Adrian Ghenie, Nickelodeon (2008), via Christie’s
Continuing the week’s unexpectedly strong auction results, Christie’s cinched up its entry in Frieze Week’s series of Contemporary Evening sales tonight in London, capping a 42-lot offering with a sale of brisk and enthusiastic bidding that ultimately pushed the sale to impressively strong results given the glut of sales and works on offer this week. Only 2 works went unsold over the course of the main sale, with 1 lot withdrawn to bring a final of £34,266,000, followed by a less impressive Italian sale that still managed to achieve £18,680,250 in its own right after a number of passes and underbid lots.
Jean Dubuffet, La Vie Agreste (The Rural Life) (1949), via Christie’s
The evening began with a fragmented photo work by Lucy McKenzie, which quickly topped estimate and continued to climb, ultimately selling at over ten times the estimated price for £317,000. Strong lots followed from Henry Taylor and Lynette Yiadom-Boakye, which both topped estimates, as did a Jonas Wood piece, before Adrian Ghenie’s Nickelodeon blew past estimates to set a new auction record, selling at over six times its estimate for a final of £7,109,000, bringing a round of applause with its hammer. Another strong lot came with a 1989 Albert Oehlen, which easily met estimate to double estimate at £1,325,000, while the Thomas Schütte bust achieved similar marks, doubling up for a final of £3,749,000.
Thomas Schuette, Bronzefrau Nr. 13 (2003), via Christie’s
The sale kept up a strong pace as it wound into the middle of the auction, with a Gerald Laing work from 1964 squeaking over its high estimate for a final of £1,565,000 (also a world auction record), while a David Hockney topped its £500k high for a £785,000 final, while a Bridget Riley also performed well with a £905,000 final. A pair of Damien Hirst pieces also performed well, both doubling estimate to reach £665,000 and £485,000 to the same buyer.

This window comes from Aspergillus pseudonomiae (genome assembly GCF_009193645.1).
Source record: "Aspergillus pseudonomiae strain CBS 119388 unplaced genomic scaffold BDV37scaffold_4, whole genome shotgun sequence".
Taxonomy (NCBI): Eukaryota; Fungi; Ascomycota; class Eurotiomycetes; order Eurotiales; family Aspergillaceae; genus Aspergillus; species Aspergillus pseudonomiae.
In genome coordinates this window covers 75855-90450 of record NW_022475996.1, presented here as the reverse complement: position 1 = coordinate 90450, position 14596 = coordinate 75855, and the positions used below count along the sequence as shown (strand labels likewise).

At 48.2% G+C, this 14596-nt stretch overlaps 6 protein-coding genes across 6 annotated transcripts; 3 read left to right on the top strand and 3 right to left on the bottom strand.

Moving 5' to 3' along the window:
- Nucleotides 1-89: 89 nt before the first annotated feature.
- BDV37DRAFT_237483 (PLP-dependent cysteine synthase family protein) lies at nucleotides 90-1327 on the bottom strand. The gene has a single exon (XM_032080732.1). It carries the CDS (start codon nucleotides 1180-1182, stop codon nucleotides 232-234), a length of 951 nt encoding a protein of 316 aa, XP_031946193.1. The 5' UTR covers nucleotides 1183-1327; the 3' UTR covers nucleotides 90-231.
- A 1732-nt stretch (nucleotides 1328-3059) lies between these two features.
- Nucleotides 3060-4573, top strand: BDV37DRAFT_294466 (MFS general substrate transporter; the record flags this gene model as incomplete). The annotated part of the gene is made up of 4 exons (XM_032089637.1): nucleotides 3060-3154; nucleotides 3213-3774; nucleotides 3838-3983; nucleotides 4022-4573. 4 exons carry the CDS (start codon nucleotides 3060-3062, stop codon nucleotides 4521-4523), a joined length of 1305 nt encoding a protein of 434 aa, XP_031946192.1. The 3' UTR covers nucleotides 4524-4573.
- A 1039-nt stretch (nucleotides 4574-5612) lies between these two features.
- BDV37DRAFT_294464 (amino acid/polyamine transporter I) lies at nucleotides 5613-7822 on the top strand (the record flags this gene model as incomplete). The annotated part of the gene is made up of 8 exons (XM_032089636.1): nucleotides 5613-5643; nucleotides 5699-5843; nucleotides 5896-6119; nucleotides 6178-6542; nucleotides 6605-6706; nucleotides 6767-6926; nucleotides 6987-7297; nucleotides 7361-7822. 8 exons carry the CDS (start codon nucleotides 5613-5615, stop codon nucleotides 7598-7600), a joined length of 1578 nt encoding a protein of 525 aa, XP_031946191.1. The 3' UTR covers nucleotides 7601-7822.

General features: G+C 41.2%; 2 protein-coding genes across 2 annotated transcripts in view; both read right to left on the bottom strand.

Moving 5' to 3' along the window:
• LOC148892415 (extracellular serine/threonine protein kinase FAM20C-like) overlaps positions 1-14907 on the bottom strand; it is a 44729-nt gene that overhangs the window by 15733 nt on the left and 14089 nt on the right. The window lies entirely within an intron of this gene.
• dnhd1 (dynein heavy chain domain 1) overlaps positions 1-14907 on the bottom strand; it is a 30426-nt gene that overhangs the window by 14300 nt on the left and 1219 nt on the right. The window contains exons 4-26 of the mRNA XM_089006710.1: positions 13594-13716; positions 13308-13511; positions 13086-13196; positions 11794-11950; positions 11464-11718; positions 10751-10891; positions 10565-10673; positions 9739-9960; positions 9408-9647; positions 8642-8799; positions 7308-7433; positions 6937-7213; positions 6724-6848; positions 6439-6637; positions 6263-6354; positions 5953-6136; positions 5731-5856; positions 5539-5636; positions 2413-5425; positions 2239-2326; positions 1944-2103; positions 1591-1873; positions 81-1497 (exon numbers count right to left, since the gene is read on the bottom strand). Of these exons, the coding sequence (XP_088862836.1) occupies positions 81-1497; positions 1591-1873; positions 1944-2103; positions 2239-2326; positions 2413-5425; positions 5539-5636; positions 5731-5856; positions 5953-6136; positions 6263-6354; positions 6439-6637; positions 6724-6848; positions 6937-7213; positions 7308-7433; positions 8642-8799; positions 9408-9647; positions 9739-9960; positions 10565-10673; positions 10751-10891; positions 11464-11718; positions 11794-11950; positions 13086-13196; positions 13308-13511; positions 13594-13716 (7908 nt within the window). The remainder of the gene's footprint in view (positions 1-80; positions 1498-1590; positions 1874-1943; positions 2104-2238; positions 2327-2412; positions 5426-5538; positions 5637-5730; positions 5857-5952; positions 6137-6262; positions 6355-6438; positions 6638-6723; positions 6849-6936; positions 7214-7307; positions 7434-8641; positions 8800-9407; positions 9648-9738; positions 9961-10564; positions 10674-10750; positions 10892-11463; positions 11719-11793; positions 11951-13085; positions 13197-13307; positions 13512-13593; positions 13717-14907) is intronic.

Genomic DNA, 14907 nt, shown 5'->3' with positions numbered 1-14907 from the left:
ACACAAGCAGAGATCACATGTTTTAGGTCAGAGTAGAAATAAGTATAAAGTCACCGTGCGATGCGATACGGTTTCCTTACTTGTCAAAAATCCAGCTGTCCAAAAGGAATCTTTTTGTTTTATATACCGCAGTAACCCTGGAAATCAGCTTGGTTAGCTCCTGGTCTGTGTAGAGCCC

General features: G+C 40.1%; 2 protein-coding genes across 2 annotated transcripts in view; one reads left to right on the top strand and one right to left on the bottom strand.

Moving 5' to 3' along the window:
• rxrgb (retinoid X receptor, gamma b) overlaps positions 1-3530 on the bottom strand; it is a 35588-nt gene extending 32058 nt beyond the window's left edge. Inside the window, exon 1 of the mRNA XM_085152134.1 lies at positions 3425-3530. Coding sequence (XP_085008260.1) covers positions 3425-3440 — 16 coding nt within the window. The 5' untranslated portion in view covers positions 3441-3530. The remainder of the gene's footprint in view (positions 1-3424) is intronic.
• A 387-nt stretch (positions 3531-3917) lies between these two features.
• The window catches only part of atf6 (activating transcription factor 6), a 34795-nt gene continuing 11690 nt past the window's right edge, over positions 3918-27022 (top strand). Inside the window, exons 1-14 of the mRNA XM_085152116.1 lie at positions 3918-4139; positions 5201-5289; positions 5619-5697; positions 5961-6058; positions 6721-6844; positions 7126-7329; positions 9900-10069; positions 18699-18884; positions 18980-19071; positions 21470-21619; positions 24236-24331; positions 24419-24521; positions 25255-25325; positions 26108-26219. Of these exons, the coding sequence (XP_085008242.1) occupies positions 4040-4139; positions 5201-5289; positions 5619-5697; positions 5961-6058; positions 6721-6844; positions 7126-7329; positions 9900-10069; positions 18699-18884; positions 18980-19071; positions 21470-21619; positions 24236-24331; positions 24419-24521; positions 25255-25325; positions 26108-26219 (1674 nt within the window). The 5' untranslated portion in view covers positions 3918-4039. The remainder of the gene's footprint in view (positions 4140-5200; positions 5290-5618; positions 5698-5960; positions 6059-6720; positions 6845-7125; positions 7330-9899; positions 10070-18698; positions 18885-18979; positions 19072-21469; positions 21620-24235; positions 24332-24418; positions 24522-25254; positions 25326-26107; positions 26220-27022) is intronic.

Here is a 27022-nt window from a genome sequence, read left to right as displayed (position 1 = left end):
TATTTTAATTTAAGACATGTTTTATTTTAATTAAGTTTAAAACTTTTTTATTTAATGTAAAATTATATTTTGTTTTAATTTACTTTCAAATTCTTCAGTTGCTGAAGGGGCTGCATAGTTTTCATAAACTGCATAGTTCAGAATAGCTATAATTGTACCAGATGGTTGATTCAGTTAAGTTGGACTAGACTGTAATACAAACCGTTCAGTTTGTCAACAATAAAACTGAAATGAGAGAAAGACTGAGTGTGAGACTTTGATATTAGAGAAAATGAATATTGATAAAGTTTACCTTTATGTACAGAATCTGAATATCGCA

Gerald Laing, Beach Wear (1964), via Christie’s
An Anselm Kiefer several lots later seemed to signal the peak of the auction, as fervent bids quickly pushed the sale price to £2,405,000. A Günther Förg was the first pass in the next lot, while a Jean Dubuffet at Lot 24 handily beat estimate for a final of £2,629,000, with a David Smith passing in the next lot. A Cy Twombly recovered the sale tempo quickly, however, beating its £1.5m high for a final of £2,629,000. Another strong lot came with Kazuo Shiraga’s Unprecedented Leap, which met estimates for a strong price of £1,265,000, closing out a string of heritage Japanese and Korean artists that performed well under strong expectations.
Cy Twombly, Untitled (1972), via Christie’s
The sale’s final lots saw continued interest, with competitive bids carrying up to the end of the sale. A Sean Scully topped estimates for a final of £665,000, while a Cindy Sherman went under estimate for a final of £245,000, and a Mel Ramos passed to close the sale.
Anselm Kiefer, Grab des unbekannten Malers (Tomb of the Unknown Painter) (1983), via Christie’s
The evening also saw a series of Italian works offered in conjunction with the more broadly focused Post-War auction, but the sale seemed to lack some of the evening’s prior consistency. An early Pistoletto that seemed to be a sale highlight passed on slim interest, while the cover lot, Pino Pascali’s Tail of a Dolphin, doubled estimate to reach a new world record for the artist at £2,629,000, while a Pistoletto work also performed well with a final of £1,925,000. Passes were frequent, however, including a major lot by Alberto Burri, and ended the evening’s proceedings on a distinctly subdued note by contrast with the evening’s earlier sale.
Christie’s Post-War and Contemporary Evening Sale [Christie's]